Look Like Science (ongoing)

In the Hong Kong high school textbook “New 21st Century Chemistry”, Chapter 35 Alcohol, Photo 35.24 shows a man in suit lying in front of a historic building. Under the photo, the caption reads: An alcoholic sleeping in the streets.

Upon a closer look, the photos in science textbooks are less scientific than one would expect. Stock photos of everyday objects, experimental equipments shot against monochrome backgrounds, irrelevant cartoons grace the pages of physics and chemistry textbooks. The majority of them are aesthetically boring, most often they carry no scientific significance at all, instead they become relics of truth, decorations for a book. With this new found revelation, I began my research on photography and science communication.

Henry Fox Talbot once marvelled at photography’s ability surpass the limits of human vision. “The eye of the camera would see plainly where the human eye would find nothing but darkness.” He declared in his book “The Pencil of Nature”. In the decades the follows, photography and science have been inextricably intertwined. Because camera can objectively capture an imprint of nature, photographs became convincing evidence. From the photographic plate made by Henri Becquerel showing the presence of invisible radiation to the Hubble Space Telescope recording the light of galaxies 3-8 billion light years distant from our planet, countless images help us understand our physical universe.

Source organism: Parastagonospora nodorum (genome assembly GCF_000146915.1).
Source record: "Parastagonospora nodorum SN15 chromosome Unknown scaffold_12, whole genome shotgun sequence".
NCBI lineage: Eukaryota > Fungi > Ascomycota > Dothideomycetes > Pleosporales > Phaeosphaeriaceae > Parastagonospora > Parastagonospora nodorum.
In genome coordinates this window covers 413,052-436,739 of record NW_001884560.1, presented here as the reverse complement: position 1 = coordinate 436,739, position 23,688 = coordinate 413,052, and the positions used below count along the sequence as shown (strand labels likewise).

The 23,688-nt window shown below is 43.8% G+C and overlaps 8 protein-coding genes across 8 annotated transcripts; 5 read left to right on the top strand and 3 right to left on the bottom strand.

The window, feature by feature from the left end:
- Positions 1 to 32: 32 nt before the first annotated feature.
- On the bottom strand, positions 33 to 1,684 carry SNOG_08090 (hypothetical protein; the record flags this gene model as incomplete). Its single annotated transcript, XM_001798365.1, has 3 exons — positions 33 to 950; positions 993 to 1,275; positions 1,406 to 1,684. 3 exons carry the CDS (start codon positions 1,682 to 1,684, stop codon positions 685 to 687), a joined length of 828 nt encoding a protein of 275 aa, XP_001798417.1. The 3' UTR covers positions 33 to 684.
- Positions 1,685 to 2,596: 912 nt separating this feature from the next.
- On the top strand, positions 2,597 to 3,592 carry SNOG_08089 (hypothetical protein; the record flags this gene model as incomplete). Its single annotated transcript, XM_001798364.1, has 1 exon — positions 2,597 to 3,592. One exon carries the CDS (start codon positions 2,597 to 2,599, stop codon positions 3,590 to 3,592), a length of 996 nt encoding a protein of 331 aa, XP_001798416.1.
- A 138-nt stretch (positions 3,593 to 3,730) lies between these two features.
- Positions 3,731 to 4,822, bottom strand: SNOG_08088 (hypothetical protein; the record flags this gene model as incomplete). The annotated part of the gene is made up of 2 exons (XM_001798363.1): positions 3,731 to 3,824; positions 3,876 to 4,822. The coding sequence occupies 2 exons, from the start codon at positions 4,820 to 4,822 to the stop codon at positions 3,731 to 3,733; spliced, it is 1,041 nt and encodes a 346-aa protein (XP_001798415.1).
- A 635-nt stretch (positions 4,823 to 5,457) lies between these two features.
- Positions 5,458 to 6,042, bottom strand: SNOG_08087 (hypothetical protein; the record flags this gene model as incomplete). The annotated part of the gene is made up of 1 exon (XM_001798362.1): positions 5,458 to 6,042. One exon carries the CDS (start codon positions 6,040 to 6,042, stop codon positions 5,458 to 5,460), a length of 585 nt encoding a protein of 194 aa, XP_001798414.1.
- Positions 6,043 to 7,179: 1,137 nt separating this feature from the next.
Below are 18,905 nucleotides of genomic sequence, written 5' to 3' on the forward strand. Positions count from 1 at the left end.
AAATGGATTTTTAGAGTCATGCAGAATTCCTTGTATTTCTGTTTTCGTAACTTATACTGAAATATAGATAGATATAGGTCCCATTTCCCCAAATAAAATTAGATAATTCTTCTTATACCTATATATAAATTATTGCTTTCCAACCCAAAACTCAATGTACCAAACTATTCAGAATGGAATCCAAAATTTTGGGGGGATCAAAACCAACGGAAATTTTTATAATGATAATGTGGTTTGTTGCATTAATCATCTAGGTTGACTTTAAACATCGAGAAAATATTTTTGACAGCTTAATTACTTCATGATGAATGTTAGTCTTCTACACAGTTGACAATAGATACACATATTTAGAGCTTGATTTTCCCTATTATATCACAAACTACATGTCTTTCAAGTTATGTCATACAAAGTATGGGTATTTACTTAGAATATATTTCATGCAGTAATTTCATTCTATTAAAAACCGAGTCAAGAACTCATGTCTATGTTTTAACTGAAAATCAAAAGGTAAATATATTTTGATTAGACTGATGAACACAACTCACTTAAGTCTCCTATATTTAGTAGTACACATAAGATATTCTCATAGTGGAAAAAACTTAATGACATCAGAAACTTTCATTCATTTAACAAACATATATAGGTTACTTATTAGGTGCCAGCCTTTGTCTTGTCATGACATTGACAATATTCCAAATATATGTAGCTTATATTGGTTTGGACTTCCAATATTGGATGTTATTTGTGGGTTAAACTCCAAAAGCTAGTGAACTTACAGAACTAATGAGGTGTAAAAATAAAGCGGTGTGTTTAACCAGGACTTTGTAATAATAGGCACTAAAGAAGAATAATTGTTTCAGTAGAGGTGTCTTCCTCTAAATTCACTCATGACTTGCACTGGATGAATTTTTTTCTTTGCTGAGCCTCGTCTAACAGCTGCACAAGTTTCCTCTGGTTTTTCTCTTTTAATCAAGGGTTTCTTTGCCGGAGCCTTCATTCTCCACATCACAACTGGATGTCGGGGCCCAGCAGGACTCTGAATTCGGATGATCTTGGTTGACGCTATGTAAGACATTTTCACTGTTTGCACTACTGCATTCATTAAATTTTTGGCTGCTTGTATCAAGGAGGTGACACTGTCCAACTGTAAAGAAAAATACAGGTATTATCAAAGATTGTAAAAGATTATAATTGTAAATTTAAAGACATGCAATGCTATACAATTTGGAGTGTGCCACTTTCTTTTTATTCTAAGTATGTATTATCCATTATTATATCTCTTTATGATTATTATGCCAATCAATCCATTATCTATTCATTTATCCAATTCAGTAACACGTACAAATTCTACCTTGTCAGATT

In this project, I studied images in science communications to understand how scientific concepts are presented in images, in various forms and styles.